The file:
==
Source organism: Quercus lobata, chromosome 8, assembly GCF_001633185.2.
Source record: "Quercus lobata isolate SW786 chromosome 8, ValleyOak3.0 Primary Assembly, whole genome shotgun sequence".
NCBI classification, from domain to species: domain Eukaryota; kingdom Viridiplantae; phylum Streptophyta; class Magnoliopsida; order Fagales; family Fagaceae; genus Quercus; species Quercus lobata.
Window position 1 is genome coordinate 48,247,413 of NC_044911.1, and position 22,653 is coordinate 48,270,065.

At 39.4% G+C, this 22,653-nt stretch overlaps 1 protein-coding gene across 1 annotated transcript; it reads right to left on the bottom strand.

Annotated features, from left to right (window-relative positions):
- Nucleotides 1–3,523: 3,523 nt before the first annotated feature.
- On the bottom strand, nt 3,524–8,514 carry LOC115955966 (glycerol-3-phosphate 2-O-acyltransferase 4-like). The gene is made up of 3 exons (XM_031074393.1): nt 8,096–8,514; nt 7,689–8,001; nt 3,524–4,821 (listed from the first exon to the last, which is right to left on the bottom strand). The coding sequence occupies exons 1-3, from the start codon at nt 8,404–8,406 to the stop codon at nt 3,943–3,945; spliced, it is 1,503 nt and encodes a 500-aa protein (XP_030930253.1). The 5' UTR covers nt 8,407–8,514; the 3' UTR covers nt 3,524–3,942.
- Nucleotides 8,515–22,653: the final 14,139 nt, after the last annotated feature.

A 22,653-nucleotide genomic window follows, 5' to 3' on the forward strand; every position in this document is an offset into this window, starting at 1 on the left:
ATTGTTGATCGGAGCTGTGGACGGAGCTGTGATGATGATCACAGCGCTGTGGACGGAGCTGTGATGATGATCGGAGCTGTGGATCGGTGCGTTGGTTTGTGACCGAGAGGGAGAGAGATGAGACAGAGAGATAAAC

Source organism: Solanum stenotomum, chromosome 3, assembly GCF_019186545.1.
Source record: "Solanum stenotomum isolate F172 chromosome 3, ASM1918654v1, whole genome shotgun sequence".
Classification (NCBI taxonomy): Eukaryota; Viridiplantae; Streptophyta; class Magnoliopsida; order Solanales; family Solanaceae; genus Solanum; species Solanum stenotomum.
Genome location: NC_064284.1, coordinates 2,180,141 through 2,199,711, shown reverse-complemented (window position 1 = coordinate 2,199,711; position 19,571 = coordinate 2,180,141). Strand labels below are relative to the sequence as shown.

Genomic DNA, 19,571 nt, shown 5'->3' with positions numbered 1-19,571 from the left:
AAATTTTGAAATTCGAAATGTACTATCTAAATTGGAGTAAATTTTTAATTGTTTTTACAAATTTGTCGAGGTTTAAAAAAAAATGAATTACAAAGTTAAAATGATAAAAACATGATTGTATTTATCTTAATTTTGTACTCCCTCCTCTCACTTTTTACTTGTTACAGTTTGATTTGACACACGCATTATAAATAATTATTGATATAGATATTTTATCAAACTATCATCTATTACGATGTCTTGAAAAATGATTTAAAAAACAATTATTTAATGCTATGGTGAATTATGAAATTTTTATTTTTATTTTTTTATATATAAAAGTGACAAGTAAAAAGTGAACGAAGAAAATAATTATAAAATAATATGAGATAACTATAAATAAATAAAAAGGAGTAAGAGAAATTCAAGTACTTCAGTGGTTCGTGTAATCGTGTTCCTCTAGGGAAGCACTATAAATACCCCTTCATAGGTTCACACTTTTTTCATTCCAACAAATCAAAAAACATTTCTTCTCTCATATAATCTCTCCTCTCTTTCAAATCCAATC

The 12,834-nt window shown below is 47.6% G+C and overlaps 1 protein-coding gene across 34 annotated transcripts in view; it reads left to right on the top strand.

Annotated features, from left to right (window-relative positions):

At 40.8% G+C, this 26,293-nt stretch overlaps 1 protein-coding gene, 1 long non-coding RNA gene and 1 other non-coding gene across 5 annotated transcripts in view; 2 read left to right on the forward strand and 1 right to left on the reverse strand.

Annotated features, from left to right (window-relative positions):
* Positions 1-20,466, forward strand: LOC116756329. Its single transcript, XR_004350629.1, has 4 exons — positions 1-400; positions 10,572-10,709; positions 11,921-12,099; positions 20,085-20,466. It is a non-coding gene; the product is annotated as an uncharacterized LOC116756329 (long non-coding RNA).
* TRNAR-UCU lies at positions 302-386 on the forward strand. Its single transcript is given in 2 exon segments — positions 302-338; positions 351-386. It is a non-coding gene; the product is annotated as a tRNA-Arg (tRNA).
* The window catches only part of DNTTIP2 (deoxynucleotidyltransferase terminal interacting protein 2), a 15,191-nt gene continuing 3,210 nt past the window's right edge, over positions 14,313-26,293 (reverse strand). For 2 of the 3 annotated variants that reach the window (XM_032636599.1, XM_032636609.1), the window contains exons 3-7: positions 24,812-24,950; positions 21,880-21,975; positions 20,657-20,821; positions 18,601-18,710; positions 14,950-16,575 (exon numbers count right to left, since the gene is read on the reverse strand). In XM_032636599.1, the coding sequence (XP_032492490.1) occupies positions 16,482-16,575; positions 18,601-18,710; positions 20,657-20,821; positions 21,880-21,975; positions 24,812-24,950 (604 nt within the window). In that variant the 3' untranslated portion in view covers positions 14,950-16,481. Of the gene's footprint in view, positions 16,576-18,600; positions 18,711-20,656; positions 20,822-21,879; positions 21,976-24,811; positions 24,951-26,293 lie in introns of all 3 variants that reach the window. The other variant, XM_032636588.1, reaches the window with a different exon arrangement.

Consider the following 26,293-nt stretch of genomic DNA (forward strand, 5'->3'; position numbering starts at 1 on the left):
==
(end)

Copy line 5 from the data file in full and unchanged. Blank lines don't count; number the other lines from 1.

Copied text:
At 39.4% G+C, this 22,653-nt stretch overlaps 1 protein-coding gene across 1 annotated transcript; it reads right to left on the bottom strand.